2 Answers | Add Yours
Puck and Bottom both have important roles in A Midsummer Night’s Dream, because both of them advance the plot and underscore the themes.
Although Bottom is mortal and Puck is not, there are plenty of similarities. First of all, both Puck and Bottom provide a kind of serious comic relief. Each is a comedian in his own way. Puck is playful and energetic, and Bottom is dominant and self-centered. Puck is trying to be funny, but his fun often comes at the expense of others. Bottom, on the other hand, is a more serious sort—except that almost everything he does is considered hilarious by the audience.
Both are subservient, but barely. Puck is Oberon’s henchman, but like Bottom he is not that easy to control. He tries to follow orders, but can’t help having a little fun along the way. The ass-head is a perfect example of Puck stepping beyond his orders for his own amusement.
What hempen home-spuns have we swagg'ring here,
So near the cradle of the fairy queen?
What, a play toward! I'll be an auditor
An actor too perhaps, if I see cause. (Act 3, Scene 1)
Like Bottom, Puck is not usually content to stand back and watch. Bottom wants to play every role, and Puck wants to be involved in every action.
There are some opposite roles here too. Bottom, the mortal, pushes the limits by interacting with the fairies. Puck does the same thing, but his goal is usually to keep the mortals from interfering with the fairies. While Bottom has no idea what he is doing, and does not even seem to realize what is happening half the time, Puck knows the score exactly. Bottom does not plan, he responds. Puck, on the other hand, plans and waits for opportunity.
The main way Bottom and Puck epitomize opposite roles is that Bottom is visiting in the world of the fairies, and Puck is a constant fixture. Puck has found a way to make a home for himself, and therefore feels comfortable interacting with both mortals and fairies alike. Bottom never knows what is going on.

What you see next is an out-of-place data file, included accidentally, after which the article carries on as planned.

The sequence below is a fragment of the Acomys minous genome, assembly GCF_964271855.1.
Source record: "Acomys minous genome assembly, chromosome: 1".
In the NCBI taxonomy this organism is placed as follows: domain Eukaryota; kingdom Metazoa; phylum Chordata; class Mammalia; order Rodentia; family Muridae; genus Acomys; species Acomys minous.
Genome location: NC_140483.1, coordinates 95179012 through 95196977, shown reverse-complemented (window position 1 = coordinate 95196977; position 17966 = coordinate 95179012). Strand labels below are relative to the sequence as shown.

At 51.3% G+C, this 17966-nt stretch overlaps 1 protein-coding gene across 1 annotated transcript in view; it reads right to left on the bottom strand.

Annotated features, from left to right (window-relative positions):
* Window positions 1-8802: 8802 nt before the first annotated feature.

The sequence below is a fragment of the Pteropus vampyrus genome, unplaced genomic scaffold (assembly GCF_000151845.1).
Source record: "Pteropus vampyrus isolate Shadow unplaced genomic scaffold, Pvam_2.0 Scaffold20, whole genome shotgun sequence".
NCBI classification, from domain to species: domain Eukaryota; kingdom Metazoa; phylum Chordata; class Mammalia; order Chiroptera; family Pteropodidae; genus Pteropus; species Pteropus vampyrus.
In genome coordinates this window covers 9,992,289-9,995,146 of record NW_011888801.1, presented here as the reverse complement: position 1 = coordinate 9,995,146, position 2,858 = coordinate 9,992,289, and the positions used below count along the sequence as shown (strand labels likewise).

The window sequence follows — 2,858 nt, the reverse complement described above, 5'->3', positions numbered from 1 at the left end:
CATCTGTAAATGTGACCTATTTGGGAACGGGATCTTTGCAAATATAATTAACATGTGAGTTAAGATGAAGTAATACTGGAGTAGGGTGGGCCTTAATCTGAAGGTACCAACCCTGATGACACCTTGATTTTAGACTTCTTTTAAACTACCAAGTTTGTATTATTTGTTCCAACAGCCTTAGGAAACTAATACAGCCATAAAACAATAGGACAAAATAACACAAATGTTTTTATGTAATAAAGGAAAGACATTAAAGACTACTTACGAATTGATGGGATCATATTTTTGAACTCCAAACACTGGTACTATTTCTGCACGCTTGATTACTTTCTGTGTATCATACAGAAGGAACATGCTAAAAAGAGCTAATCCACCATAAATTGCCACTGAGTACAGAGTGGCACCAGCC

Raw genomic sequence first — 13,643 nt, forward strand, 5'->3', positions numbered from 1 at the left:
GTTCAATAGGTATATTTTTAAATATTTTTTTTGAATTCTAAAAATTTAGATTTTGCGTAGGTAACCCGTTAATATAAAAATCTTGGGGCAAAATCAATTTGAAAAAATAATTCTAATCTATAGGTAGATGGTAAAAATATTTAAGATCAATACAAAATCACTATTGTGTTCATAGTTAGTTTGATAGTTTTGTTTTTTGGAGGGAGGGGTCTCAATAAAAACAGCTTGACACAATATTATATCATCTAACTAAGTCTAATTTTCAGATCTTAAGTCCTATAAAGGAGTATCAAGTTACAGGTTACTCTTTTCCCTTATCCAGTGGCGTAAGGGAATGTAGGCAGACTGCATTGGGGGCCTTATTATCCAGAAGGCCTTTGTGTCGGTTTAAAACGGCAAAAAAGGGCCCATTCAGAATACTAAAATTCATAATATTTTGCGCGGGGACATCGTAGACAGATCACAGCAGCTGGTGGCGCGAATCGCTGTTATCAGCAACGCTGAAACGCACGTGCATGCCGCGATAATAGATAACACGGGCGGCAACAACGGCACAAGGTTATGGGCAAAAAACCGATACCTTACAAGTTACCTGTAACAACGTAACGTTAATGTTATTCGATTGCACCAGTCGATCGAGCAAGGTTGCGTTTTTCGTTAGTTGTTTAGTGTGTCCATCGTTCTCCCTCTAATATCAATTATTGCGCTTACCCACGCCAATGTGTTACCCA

I have had a
dream, past the wit of man to say what dream it was.
Man is but an ass if he go about to expound this(210)
Methought I was—there is no man can tell what dream. (Act 4, Scene 1)
Bottom does not seem too disturbed by the fact that he cannot understand what happened to him, so it is easy enough for him to explain it away in a dream. Like Puck, he puts his whole heart into everything he does. Yet while he longs to be involved, he does not necessarily want to be in control. Puck, on the other hand, is an instigator.
The main theme these two exemplify is that the world is what we make of it. You can take lemons and made lemonade, so to speak. Each of these characters makes the most of his or her situation, and does not fret when things go wrong. They are energetic and playful, but they have good hearts.
In Shakespeare's fantasy romance, A Midsummer Night's Dream, the characters of Puck and Bottom seem to have little in common. In reality, however, one could argue that they are very much alike. Bottom the weaver is full of himself, fancies himself to be a great actor, and plays the role of the fool, providing much of the comedy for the play. Puck, Oberon's henchman in the faerie kingdom, also thinks quite highly of his abilities and is proud of his usefulness to Oberon, yet he, too, plays the role of fool.
The main difference between the two is the fact that Puck is consciously the trickster and prankster. He acts foolish for a specific purpose - to carry out Oberon's plans. Bottom does not know he is the fool and the butt of many jokes. Yet, because of Oberon's spell on Titania, Bottom is raised up to the level of a god and treated like a king, if just for a little while.
Another way in which they are similar is that they are both actually "working class." Puck takes orders from Oberon; Bottom is a craftsman who works for others. Neither is really free to pursue what he might want to do outside of his obligations. This is what makes Bottom's affair with Titania all the more wonderful for him and why Puck pushes at the limits of what Oberon tells him to do.
We’ve answered 288,559 questions. We can answer yours, too.Ask a question